Tuesday, 9 October 2012

Feta and Cheddar Pastries with Spicy Tomato Kasundi

No, I'm not confused, just confusing. I know there's a bit of a Greek/Indian thing going on here. A strange cross-cultural spanikopita-meets-Indian-chutney thing. It's okay, I haven't gone cray cray. I do know my
Saree from my foustanella and my gulab jamun from my loukoumades. It's just that sometimes it's nice to experiment and mix your tabla with your bouzouki, you never know what sweet music it could make.

NOTE: You should make the Kasundi about week before you want to eat it. Once you've made it, it will keep for months in sterilized jars, giving you a ready supply at a moments notice. You can freeze the pastries at the stage before baking and just defrost for 2 hours before you bake them. So, even though there is a little bit of pre-planning required, it can end up being pretty much an instant meal.

Feta and Cheddar Pastries with Spicy Tomato Kasundi
Pastries from Bill Granger's Easy, Spicy Tomato Kasundi from The Cook and the Chef
Makes 16 pastries and about 600ml of Kasundi

For the Pastries:
2 large eggs, lightly beaten
100g cheddar cheese, grated
100g feta cheese, crumbled
freshly ground black pepper
16 sheets filo pastry
100g ghee, melted.

For the Kasundi:
2 tablespoons black mustard seeds
2 cups malt vinegar
250g fresh ginger
20 cloves garlic
30 ml vegetable oil
30 fresh mild large red chillies
2.5kg fresh ripe tomatoes
2 tablespoons ground turmeric
6 tablespoons ground cumin
2 tablespoons chilli powder
1 ½ cups sugar
1 ½ tablespoons salt to taste

Make the Pastries:
Preheat the oven to 180 degrees C. and grease a baking tray with a little melted ghee.

Combine the beaten eggs, cheeses and freshly ground black pepper in a bowl. Set aside.

Lay one sheet of pastry out on a work surface and brush liberally with melted ghee. Lay another sheet of pastry on top. Cut the pastry down the middle lengthways. Brush the two strips with more melted ghee and fold them in half lengthways. You should now have two long strips of pastry with four layers each. 

Place a tablespoon of filling on the end of the pastry and fold one corner right to left to create a triangle. Then fold it left to right to reinforce the triangle. Keep folding this way until you have a neat triangle and the filling is completely enclosed. Continue the process until you have used up all of the pastry and filling.

Brush the outside of the pastry with melted ghee and sprinkle with paprika.

Bake for 20 minutes, or until golden.

Make the Kasundi:
Soak mustard seeds overnight in vinegar. Puree in blender. Add ginger and garlic and blend until smooth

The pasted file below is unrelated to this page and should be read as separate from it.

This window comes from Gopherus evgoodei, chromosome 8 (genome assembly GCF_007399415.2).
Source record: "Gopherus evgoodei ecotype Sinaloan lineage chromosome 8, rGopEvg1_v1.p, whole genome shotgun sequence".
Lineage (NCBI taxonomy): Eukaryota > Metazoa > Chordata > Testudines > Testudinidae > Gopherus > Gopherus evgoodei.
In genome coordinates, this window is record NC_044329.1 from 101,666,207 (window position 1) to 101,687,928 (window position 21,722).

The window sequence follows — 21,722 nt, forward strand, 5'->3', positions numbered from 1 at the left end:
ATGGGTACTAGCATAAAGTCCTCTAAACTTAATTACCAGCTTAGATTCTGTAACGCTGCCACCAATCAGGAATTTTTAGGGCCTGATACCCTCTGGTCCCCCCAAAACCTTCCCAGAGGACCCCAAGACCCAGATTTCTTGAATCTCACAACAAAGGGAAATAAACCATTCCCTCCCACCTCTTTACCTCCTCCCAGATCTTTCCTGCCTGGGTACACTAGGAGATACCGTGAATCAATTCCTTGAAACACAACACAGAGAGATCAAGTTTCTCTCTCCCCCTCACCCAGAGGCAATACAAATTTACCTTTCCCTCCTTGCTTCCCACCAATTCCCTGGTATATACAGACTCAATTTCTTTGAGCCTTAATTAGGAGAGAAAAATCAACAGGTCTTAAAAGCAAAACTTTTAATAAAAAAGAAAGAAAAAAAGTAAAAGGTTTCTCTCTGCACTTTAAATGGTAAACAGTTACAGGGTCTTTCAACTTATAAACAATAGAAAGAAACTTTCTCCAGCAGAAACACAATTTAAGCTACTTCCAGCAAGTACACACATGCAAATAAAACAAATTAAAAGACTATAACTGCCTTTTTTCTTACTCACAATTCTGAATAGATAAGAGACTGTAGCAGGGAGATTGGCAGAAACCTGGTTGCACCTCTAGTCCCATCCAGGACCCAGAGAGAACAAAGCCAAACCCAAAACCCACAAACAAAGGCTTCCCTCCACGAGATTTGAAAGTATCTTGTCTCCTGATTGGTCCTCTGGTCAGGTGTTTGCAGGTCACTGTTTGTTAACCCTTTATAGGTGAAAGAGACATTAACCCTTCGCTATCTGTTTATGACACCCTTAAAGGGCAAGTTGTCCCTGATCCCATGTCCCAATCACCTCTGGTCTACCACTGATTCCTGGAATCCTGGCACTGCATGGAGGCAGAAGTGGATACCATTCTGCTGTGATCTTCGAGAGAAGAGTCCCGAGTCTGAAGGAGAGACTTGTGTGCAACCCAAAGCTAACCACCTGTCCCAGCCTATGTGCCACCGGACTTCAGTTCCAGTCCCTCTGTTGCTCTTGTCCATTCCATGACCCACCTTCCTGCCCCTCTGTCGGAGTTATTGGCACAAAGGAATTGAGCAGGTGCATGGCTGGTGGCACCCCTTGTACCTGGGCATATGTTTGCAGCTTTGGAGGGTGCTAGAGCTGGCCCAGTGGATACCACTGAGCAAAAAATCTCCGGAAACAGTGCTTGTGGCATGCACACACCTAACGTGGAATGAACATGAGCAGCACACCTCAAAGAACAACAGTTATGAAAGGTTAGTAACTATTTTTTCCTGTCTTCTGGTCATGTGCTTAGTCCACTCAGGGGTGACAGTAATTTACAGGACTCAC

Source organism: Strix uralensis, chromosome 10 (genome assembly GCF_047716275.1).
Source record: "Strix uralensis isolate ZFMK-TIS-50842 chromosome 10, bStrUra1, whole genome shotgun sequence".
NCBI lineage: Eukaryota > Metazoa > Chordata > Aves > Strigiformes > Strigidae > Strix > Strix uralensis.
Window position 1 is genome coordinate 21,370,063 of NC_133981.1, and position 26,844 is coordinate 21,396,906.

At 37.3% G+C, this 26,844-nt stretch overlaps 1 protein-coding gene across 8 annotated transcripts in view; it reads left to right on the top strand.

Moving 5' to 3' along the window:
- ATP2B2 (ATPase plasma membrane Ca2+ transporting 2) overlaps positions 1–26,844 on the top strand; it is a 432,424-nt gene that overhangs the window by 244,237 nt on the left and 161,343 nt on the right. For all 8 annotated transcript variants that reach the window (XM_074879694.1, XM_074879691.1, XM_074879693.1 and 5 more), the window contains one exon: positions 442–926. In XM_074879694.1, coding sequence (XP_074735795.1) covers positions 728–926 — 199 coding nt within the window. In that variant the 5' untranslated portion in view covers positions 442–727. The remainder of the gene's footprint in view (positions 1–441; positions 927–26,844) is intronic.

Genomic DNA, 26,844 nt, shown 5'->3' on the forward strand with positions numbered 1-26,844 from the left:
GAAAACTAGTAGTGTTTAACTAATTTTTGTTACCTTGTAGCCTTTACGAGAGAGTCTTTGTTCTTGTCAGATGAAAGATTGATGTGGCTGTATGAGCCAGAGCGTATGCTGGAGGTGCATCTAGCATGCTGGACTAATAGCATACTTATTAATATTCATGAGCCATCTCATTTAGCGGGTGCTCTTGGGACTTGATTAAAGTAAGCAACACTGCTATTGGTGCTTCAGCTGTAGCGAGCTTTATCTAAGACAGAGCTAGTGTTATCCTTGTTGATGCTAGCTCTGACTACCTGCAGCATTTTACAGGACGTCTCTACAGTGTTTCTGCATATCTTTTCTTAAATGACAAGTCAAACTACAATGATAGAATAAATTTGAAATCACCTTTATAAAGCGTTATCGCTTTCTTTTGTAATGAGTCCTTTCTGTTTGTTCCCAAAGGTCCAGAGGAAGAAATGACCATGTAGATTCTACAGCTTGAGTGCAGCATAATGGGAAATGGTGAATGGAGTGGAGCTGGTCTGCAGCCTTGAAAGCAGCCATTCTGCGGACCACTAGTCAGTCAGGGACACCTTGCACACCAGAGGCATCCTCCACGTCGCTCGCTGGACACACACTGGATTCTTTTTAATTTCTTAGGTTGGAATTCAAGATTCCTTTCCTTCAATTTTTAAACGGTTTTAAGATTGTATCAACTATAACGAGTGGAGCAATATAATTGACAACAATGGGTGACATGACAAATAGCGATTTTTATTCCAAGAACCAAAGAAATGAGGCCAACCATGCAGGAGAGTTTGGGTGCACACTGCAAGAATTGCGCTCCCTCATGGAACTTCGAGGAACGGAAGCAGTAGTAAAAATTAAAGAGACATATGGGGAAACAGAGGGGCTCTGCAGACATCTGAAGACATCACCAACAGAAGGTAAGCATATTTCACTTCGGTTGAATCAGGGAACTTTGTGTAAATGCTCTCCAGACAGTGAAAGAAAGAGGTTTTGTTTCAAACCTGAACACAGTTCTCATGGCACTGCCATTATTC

Halve chillies and remove seeds. Blanch tomatoes, peel and remove seeds and dice.

Heat oil until smoking. Remove from heat and cool slightly. Stir in turmeric, cumin, chilli powder. Add garlic and ginger/mustard mix, tomatoes, halved chillies and blended sugar and salt mix.

Simmer for about an hour until a pulp and oil starts to float on the top.

Pour into sterilized jars, and allow to stand at least a week before using to develop character.


  1. Wow that's so interesting!!! I love the combination of the two cultures + the taste that it should have...I would eat for my breakfast right now :)

  2. Spanikopita, chutney (I know this one), saree, foustanella, gulab jamun, loukoumades, tabla, bouzouki, Kasundi… LOL!! I'm sorry, I'm just cracking up while trying to pronounce these words...9 out of 10, I've never even heard! I never realized how sheltered I was, lol! Now, if you will excuse me, I'm going to google each one and have myself a good stout lesson..
    Regardless of all the words, I do know the ingredients, so I could whip these yummy looking things up. My Alabama friends will just look at me like I've gone cray cray when I describe your post, heehee...culture is guuuuud! ;)))

  3. What an inventive combination! The kasundi looks delicious......may I go a bit cray cray with you?

  4. Hey Gabrielle. They are perfect as a breakfast pastry - well spotted. One of your salsas would be excellent with them :)

  5. Hey Jacqueline. Thanks for your comment. The Kasundi is one of my favourites. I use it on ham sandwiches, cheese boards, as an accompaniment to Indian food, as a dip with chips. I'm cray cray for it, why don't you join me? :)

  6. Hahaha Leah. I didn't mean to throw you for a loop. Looks like I've given you some homework LOL! I've done a lot of travelling, may be that's it. Regardless, you will love these pastries. They are great for parties. I'm sure your friends will love them. Use a store-bought salsa, relish or chutney if you don't have time to make the Kasundi. Anything spicy works well.